The Winston-Salem Transit Authority has updated their policies for behavior on their properties, both at the Clark Campbell Transportation Center downtown and Hampton Haith Administrative Center and Facilities. On Oct. 10, WSTA manager Donna Woodson told councilmembers on the Public Works Committee that this included merging their code-of-conduct and ban policy into a singular document. Changing the rules requires council approval, which the committee recommended in a unanimous vote. The item now goes to council on Tuesday.

In two weeks, a metal detector will arrive and will be installed at the downtown transportation center sometime in November, Woodson said. All patrons must pass through the metal detector at the main entrance and are subject to searches by security or law enforcement. Visitors are not allowed to enter through any other access point.

Patrons’ beloved companions have also been an issue. Now there will be no pets allowed inside the transportation center, administrative and maintenance facilities or on WSTA vehicles, save for service animals.

“We have had an uptick in people bringing pets, everything from pitbulls to you name it,” Woodson said, adding, “some on a leash, some not on a leash.”

Lastly, Woodson explained “one of the most important” rules. The new policy gives people without a valid bus ticket or a transfer a “maximum of 90-minute dwell time” at the transportation center.

Councilmember Barbara Hanes Burke asked how they will be able to tell who has been at the center for more than an hour and a half. Woodson replied that if security notices that a patron is there and “the buses have all come through and left the terminal” and that person is “still there,” they will then approach them and ask them if they have a transportation need.

“If they are not able to produce a transfer or a bus ticket,” Woodson continued, “then they will be asked to leave.”

Woodson said that there are people who spend “numerous” hours there. “They’re not performing any transit-related type of service,” Woodson added, noting that there is daily “abuse” of that.

But Woodson acknowledged that “a lot of that happens because some people just don’t have anywhere to go.”

Councilmember Kevin Mundy expressed concern over the policy language, such as “boisterous, abusive, lewd, violent, lascivious or profane language or behavior,” as well as loitering, public impairment, “panhandling” or “peddling of any kind,” unsanitary issues and more — behaviors that could result in a six-month ban. Mundy worried that these words could be “weaponize[d] against a marginalized population,” and added that someone who works with the unhoused population had suggested “objective and concise code language” that would define loitering and give examples of it. “I think that the recommendation here is to soften the language,” Mundy said, adding that they could “make sure that it’s not unduly harsh.”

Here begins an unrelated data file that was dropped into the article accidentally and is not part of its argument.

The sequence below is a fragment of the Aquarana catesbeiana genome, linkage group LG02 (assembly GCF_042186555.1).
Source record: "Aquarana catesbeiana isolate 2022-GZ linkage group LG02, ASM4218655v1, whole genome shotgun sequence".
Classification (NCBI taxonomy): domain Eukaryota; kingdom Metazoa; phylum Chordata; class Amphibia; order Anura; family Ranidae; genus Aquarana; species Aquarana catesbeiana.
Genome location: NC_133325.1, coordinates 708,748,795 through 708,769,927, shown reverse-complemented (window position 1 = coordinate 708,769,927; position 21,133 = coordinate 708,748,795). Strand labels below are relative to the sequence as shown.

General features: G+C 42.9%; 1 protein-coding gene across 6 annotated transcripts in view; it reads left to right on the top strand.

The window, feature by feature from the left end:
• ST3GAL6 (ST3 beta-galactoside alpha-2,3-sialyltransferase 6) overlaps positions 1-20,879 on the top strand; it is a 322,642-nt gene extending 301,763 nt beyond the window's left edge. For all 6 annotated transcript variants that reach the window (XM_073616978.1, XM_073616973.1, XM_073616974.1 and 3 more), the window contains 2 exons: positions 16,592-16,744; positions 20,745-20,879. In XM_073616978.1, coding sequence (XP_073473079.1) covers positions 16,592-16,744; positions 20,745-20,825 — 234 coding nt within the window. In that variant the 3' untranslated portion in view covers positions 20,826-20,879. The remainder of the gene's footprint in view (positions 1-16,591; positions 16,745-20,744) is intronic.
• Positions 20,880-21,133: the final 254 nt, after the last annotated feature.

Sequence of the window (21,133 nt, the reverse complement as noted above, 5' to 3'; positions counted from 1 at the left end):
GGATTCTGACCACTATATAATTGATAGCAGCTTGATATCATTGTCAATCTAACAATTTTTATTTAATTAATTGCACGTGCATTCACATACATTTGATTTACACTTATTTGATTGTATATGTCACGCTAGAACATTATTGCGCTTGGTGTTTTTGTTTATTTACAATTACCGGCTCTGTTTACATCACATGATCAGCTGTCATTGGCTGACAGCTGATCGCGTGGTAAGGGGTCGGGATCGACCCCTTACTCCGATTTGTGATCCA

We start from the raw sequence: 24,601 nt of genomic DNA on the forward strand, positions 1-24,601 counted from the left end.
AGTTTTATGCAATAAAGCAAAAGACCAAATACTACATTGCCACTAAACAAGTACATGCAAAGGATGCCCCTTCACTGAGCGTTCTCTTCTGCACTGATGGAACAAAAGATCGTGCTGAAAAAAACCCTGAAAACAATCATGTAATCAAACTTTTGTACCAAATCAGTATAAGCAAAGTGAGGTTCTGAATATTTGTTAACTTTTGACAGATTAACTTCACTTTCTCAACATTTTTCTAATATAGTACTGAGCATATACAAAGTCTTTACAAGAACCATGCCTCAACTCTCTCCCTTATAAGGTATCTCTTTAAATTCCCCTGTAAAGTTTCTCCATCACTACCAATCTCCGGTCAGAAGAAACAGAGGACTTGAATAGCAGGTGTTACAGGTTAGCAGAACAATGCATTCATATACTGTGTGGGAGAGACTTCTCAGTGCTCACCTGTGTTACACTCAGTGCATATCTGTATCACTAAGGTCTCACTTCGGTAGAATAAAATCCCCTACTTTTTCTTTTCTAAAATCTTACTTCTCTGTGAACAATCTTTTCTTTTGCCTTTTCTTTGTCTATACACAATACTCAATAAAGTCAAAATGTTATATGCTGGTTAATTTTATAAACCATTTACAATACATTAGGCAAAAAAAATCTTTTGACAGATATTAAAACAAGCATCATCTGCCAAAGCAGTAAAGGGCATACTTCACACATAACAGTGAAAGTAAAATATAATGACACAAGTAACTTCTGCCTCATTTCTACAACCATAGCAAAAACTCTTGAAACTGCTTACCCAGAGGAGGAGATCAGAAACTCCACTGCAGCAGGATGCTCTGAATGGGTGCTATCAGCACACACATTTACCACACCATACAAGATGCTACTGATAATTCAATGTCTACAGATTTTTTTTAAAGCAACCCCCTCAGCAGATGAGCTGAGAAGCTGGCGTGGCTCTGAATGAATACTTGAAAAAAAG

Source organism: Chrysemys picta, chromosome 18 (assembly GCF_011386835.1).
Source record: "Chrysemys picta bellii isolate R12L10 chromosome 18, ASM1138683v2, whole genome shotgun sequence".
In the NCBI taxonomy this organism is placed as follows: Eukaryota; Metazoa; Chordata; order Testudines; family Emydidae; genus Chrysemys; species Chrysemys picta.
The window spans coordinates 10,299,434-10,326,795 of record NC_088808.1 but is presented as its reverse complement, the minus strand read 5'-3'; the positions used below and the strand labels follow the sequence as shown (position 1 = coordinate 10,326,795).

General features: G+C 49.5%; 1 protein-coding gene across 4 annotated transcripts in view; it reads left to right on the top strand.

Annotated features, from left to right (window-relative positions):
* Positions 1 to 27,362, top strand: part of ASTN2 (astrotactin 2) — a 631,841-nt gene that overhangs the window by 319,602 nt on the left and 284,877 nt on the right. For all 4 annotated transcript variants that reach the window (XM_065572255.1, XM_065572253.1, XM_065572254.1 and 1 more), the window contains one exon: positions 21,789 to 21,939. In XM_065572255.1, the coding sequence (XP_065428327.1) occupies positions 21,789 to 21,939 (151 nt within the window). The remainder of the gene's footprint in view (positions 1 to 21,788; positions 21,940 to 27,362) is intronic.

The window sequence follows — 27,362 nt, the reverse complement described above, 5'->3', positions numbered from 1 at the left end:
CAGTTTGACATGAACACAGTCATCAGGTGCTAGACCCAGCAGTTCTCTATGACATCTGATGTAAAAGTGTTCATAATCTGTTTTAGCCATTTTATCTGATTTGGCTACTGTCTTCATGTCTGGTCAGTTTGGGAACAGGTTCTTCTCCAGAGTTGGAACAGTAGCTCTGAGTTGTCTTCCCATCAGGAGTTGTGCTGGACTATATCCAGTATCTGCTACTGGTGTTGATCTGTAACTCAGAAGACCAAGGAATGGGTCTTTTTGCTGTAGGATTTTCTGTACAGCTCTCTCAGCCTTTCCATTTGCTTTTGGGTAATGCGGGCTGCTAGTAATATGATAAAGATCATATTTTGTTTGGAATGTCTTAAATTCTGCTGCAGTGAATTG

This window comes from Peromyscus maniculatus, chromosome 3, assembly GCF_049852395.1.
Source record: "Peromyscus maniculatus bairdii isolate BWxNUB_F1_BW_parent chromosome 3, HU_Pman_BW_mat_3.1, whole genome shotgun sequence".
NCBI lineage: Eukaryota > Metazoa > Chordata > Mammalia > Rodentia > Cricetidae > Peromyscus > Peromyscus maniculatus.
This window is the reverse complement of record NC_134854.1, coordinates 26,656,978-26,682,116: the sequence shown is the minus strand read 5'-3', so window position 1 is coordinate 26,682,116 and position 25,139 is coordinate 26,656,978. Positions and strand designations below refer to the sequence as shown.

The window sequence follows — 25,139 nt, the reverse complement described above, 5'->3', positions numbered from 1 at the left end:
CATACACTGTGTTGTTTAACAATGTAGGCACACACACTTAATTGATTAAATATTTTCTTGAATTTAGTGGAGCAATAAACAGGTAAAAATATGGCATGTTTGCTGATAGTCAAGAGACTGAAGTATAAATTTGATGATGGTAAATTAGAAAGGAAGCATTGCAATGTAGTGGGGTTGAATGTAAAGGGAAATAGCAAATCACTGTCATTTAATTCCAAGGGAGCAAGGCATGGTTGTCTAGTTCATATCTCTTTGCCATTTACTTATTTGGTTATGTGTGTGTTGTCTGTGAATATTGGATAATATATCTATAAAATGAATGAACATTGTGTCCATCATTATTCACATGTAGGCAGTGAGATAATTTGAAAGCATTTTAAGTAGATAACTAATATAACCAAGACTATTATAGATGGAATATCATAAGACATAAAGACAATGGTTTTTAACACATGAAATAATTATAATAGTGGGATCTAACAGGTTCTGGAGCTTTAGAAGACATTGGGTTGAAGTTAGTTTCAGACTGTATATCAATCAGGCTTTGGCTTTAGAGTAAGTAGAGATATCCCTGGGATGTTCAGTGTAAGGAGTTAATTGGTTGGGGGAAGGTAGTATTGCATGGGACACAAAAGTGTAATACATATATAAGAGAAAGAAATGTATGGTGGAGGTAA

Woodson replied that the intent of putting “specific” language was so that people “will understand what is prohibited and what’s not.”

Mundy also said that constituents were concerned that the unhoused may lose access to bathroom facilities.

Woodson said that the restrooms will remain open to the public. If someone is walking downtown and needs to use the restroom, they just need to go through the front entrance and the metal detectors.

“We are not proposing to lock the bathrooms down at any rate,” Woodson said.

“We need a plan to put bathrooms downtown,” Mundy said. “That is collectively our responsibility.”

The lack of resources for Winston-Salem’s unhoused led Woodson’s team to bring community services together. Woodson partnered with Forsyth County Government’s Behavioral Health Services Director Denise Price and several others.

Woodson announced that they will host a monthly resource fair at the transportation center on the first Wednesday of every month from 1-4 p.m. on the Fifth Street side of the transportation center.

The next resource fair will be held on Nov. 1.

On Sept. 6, they held their first fair with 10 community service vendors like the BEAR Team, Second Harvest Food Bank and Winston-Salem Bike Patrol. They held another event on Oct. 4 with 16 vendors.

Woodson said that they wanted to help bus station patrons access these resources before the new policies went into effect.

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